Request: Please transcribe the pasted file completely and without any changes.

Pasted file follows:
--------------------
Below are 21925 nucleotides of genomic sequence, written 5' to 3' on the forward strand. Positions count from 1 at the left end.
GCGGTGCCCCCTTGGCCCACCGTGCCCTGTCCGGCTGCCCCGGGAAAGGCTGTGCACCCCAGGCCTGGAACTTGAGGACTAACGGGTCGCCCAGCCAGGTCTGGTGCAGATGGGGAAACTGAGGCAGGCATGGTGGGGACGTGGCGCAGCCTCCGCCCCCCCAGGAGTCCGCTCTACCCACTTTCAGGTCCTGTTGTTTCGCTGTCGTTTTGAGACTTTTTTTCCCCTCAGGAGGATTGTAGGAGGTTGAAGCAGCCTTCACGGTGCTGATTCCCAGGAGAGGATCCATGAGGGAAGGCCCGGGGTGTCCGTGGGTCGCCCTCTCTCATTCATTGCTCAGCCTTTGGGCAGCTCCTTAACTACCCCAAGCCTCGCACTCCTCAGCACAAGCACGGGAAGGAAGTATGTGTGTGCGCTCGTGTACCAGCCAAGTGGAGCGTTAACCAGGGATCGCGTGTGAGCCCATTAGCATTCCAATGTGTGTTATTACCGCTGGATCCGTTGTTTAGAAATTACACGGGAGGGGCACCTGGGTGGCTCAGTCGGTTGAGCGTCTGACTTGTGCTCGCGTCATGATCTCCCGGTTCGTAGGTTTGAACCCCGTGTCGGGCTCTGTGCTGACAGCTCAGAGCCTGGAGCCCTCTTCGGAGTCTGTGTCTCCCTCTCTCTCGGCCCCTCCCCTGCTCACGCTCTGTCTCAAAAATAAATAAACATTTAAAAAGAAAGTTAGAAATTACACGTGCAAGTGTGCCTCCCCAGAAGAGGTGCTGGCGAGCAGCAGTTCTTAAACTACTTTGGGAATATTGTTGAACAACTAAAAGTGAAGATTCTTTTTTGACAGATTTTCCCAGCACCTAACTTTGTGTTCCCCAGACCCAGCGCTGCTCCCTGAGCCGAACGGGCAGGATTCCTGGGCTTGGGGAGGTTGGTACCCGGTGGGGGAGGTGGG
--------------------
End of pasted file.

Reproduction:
Below are 21925 nucleotides of genomic sequence, written 5' to 3' on the forward strand. Positions count from 1 at the left end.
GCGGTGCCCCCTTGGCCCACCGTGCCCTGTCCGGCTGCCCCGGGAAAGGCTGTGCACCCCAGGCCTGGAACTTGAGGACTAACGGGTCGCCCAGCCAGGTCTGGTGCAGATGGGGAAACTGAGGCAGGCATGGTGGGGACGTGGCGCAGCCTCCGCCCCCCCAGGAGTCCGCTCTACCCACTTTCAGGTCCTGTTGTTTCGCTGTCGTTTTGAGACTTTTTTTCCCCTCAGGAGGATTGTAGGAGGTTGAAGCAGCCTTCACGGTGCTGATTCCCAGGAGAGGATCCATGAGGGAAGGCCCGGGGTGTCCGTGGGTCGCCCTCTCTCATTCATTGCTCAGCCTTTGGGCAGCTCCTTAACTACCCCAAGCCTCGCACTCCTCAGCACAAGCACGGGAAGGAAGTATGTGTGTGCGCTCGTGTACCAGCCAAGTGGAGCGTTAACCAGGGATCGCGTGTGAGCCCATTAGCATTCCAATGTGTGTTATTACCGCTGGATCCGTTGTTTAGAAATTACACGGGAGGGGCACCTGGGTGGCTCAGTCGGTTGAGCGTCTGACTTGTGCTCGCGTCATGATCTCCCGGTTCGTAGGTTTGAACCCCGTGTCGGGCTCTGTGCTGACAGCTCAGAGCCTGGAGCCCTCTTCGGAGTCTGTGTCTCCCTCTCTCTCGGCCCCTCCCCTGCTCACGCTCTGTCTCAAAAATAAATAAACATTTAAAAAGAAAGTTAGAAATTACACGTGCAAGTGTGCCTCCCCAGAAGAGGTGCTGGCGAGCAGCAGTTCTTAAACTACTTTGGGAATATTGTTGAACAACTAAAAGTGAAGATTCTTTTTTGACAGATTTTCCCAGCACCTAACTTTGTGTTCCCCAGACCCAGCGCTGCTCCCTGAGCCGAACGGGCAGGATTCCTGGGCTTGGGGAGGTTGGTACCCGGTGGGGGAGGTGGG